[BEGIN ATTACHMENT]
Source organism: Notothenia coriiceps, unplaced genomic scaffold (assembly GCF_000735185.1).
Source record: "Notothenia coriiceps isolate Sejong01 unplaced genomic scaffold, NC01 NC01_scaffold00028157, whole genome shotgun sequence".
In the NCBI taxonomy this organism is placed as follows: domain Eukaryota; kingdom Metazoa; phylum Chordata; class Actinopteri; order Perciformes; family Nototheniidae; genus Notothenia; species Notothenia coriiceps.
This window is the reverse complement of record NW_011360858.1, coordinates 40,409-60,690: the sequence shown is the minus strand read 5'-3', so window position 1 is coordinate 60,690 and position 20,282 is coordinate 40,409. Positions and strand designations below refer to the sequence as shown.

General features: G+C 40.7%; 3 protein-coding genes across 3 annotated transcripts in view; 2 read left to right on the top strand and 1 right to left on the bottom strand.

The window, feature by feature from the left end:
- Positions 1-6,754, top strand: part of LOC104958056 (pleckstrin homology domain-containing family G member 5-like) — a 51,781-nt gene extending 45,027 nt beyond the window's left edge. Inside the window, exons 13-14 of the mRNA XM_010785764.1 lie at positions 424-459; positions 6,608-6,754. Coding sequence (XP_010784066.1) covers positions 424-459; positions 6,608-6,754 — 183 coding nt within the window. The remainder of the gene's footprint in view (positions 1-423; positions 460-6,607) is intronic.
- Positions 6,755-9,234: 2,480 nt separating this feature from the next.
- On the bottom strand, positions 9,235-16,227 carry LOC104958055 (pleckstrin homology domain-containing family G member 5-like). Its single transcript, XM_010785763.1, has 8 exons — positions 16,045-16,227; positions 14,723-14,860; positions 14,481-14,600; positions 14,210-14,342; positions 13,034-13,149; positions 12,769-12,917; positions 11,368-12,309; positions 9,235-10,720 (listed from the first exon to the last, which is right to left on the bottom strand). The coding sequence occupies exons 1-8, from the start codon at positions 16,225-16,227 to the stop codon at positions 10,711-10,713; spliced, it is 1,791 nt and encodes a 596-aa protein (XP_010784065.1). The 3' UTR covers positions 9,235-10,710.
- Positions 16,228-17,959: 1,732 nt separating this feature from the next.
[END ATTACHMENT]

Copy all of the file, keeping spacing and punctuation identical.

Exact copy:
Source organism: Notothenia coriiceps, unplaced genomic scaffold (assembly GCF_000735185.1).
Source record: "Notothenia coriiceps isolate Sejong01 unplaced genomic scaffold, NC01 NC01_scaffold00028157, whole genome shotgun sequence".
In the NCBI taxonomy this organism is placed as follows: domain Eukaryota; kingdom Metazoa; phylum Chordata; class Actinopteri; order Perciformes; family Nototheniidae; genus Notothenia; species Notothenia coriiceps.
This window is the reverse complement of record NW_011360858.1, coordinates 40,409-60,690: the sequence shown is the minus strand read 5'-3', so window position 1 is coordinate 60,690 and position 20,282 is coordinate 40,409. Positions and strand designations below refer to the sequence as shown.

General features: G+C 40.7%; 3 protein-coding genes across 3 annotated transcripts in view; 2 read left to right on the top strand and 1 right to left on the bottom strand.

The window, feature by feature from the left end:
- Positions 1-6,754, top strand: part of LOC104958056 (pleckstrin homology domain-containing family G member 5-like) — a 51,781-nt gene extending 45,027 nt beyond the window's left edge. Inside the window, exons 13-14 of the mRNA XM_010785764.1 lie at positions 424-459; positions 6,608-6,754. Coding sequence (XP_010784066.1) covers positions 424-459; positions 6,608-6,754 — 183 coding nt within the window. The remainder of the gene's footprint in view (positions 1-423; positions 460-6,607) is intronic.
- Positions 6,755-9,234: 2,480 nt separating this feature from the next.
- On the bottom strand, positions 9,235-16,227 carry LOC104958055 (pleckstrin homology domain-containing family G member 5-like). Its single transcript, XM_010785763.1, has 8 exons — positions 16,045-16,227; positions 14,723-14,860; positions 14,481-14,600; positions 14,210-14,342; positions 13,034-13,149; positions 12,769-12,917; positions 11,368-12,309; positions 9,235-10,720 (listed from the first exon to the last, which is right to left on the bottom strand). The coding sequence occupies exons 1-8, from the start codon at positions 16,225-16,227 to the stop codon at positions 10,711-10,713; spliced, it is 1,791 nt and encodes a 596-aa protein (XP_010784065.1). The 3' UTR covers positions 9,235-10,710.
- Positions 16,228-17,959: 1,732 nt separating this feature from the next.